______________________________________Sample Density______________________________________29/14 319529/15 320829/18 3193______________________________________
The densities are significantly less than those obtained in Example 2 when the speed and temperature were the same, but the samples were passed continuously uphill through a tube inclined at an angle of 4° to the horizontal.
From these examples, when relying on natural convection to zone sinter β-alumina ceramic electrolyte, the material must be moved uphill through a furnace tube inclined at an angle greater than 0° to the horizontal, but preferably between 4° and 10°. Material sintered under these conditions in uniform both throughout the bulk and as a function of time. It will be understood that the preferred angle found in this way is related to the particular furnace and shapes being processed. The convection airflow will depend, for example, on the relative cross-sectional areas of the article and furnace tube. For any given conditions the optimum slope may readily be found empirically.
Although reference has been made more particularly to the production of tubes of β-alumina ceramic, the method and apparatus are equally applicable to the production of discs which can be passed through the furnace in succession so, in effect, forming a rod.
The use of a sloping furnace tube giving convective flow of air through the furnace is a particularly convenient was of obtaining the required air flow. This flow however can be obtained in other ways and FIGS. 4 and 5 illustrate two constructions of furnace with forced flow. In these two figures, for simplicity, temperature measuring and control arrangements, such as have been shown in FIG. 1, have been omitted but these may be provided in the same way as in FIG. 1.
Referring to FIG. 4, there is shown a rotatable tube 30, similar to the tube 17 of FIG. 1, within a stationary furnace tube 31 which is mounted in an asbestos box 32 containing an induction coil 33 on a graphite susceptor block 34. The box 32 contains bubbled alumina insulation 35. In this example, the coil 33 is energised by a 450 kHz generator 45. The furnace conditions and operation are as described with reference to FIG. 1. At the outlet end of the rotatable tube 30 is a stationary glass tube 36 through which the fired ceramic article passes. A tube 37 connected to a vacuum pump 38; a butterfly valve 39 in tube 37 enables the flow to be regulated.
FIG. 5 illustrates a modification of the arrangement of FIG. 4 in which, instead of having a vacuum pump extracting air through the furnace tube, a nozzle 40 connected to a compressed air or oxygen supply 41 via a regulator 42 is provided to inject an oxygen-containing gas into the inlet end of the furnace tube 30.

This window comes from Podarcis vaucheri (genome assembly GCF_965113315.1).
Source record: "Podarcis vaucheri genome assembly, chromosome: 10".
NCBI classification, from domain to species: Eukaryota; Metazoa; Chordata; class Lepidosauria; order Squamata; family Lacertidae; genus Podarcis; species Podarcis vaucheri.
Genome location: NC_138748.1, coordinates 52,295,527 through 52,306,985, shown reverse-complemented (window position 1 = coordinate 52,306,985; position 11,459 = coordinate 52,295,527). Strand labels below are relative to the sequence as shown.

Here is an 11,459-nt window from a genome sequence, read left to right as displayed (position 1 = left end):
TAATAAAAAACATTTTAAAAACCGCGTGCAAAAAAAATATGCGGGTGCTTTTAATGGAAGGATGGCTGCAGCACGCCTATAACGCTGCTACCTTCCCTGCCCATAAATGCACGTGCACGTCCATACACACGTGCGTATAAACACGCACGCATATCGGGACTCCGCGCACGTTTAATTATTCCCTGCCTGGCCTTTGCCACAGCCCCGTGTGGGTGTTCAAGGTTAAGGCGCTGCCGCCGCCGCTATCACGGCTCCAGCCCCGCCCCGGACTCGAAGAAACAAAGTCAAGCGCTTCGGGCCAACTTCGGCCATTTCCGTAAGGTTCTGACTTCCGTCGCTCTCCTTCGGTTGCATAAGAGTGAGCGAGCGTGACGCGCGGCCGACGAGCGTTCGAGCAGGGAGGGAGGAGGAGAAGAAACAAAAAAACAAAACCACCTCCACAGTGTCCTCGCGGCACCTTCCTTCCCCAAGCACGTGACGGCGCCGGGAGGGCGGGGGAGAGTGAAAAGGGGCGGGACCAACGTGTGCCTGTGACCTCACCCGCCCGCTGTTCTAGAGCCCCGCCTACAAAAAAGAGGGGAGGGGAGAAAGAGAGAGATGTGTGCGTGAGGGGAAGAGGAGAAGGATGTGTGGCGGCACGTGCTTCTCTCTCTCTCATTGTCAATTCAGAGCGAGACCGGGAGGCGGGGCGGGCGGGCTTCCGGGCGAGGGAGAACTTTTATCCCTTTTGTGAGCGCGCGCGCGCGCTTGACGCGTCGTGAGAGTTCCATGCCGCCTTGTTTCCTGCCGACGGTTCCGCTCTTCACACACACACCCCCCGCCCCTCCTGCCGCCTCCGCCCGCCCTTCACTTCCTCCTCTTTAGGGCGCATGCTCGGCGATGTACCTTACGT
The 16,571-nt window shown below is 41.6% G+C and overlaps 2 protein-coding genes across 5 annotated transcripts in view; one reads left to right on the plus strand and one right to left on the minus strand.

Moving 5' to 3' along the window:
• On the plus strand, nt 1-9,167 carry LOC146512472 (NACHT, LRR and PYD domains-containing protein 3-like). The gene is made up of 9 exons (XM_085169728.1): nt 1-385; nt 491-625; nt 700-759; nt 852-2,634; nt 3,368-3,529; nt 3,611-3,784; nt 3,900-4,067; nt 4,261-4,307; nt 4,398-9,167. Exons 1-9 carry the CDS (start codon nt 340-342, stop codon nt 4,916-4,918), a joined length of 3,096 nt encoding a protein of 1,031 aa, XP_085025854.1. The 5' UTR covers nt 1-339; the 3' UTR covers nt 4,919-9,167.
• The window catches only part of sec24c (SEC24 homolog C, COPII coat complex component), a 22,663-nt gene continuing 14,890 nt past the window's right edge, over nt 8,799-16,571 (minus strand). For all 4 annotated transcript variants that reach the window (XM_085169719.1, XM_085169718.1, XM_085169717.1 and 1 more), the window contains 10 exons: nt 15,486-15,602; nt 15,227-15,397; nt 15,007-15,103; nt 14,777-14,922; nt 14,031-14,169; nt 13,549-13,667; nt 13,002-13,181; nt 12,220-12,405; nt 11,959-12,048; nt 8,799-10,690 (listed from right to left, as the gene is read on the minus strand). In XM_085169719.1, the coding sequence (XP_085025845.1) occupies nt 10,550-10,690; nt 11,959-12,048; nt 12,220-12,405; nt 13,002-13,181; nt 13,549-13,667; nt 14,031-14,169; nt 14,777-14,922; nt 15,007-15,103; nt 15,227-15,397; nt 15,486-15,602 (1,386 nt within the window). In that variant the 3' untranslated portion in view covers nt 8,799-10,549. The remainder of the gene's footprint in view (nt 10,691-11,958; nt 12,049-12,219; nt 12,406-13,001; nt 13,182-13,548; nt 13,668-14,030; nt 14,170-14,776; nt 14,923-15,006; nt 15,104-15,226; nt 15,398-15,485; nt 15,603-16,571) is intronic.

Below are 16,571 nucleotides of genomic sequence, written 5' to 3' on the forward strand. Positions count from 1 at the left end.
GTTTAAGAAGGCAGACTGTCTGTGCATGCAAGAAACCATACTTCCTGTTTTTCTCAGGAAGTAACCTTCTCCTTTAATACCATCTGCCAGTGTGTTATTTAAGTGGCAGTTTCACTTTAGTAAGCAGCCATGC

The required gas flow rate through the furnace must be greater than the speed of movement of the article but is quite low. In practice the flow rate would be determined empirically. Actual measurement of the air speed is difficult but, at room temperature, in practice it would be less than 3 m/sec and usually less than 1 m/sec.
In the following Examples 6, 7, 8, 9 and 10 a horizontal furnace was used. In Example 6, which is for comparison, no forced flow was employed. Example 7 is an example of a reverse flow, that is flow in the opposite direction to that called for by the present invention. Example 8 is an example of forward flow. Example 9 is an example of forward flow in which the articles are formed of compressed powdered β-alumina instead of a compressed powdered mixture of materials which together form β-alumina on sintering. Example 10 is an example using a forward flow of oxygen-enriched air.
In Examples 6 to 10 the tubes, which were 210 mm long and 26 mm diameter, were fired by passing them through the furnace sequentially and in contact in the order shown in the tables.
In this example, the tubes to be fired were formed of pre-dried compressed powdered material of composition 2% MgO, 7.65% Na2 O balance Al2 O3 made up as NaAlO2, MgO and Al2 O3, the percentages being by weight. The furnace was horizontal. The articles were moved through the furnace at 60 mm/min. The firing temperature was 1705° C.
______________________________________Tube Density (Kg/m3) Visible Defects______________________________________27-26 -1 3236 open and closed ends cracked -2 3239 none -3 3242 open end cracked -4 3241 none -5 3233 " -6 3233 " mean density 323727-26 -64 3240 None -65 3241 " -66 3247 " -67 3248 " -68 3250 " -69 3249 " -70 3246 open end cracked - tubes oval -71 3239 " -72 3227 " -73 3240 " -74 3232 " -75 3239 " mean density 3242______________________________________
Three sintered β-alumina spacers 80 mm long were passed through the furnace before each group of tubes. The densities of the tubes were slightly lower than in the sloping furnace and the incidence of defects became greater as the firing proceeded.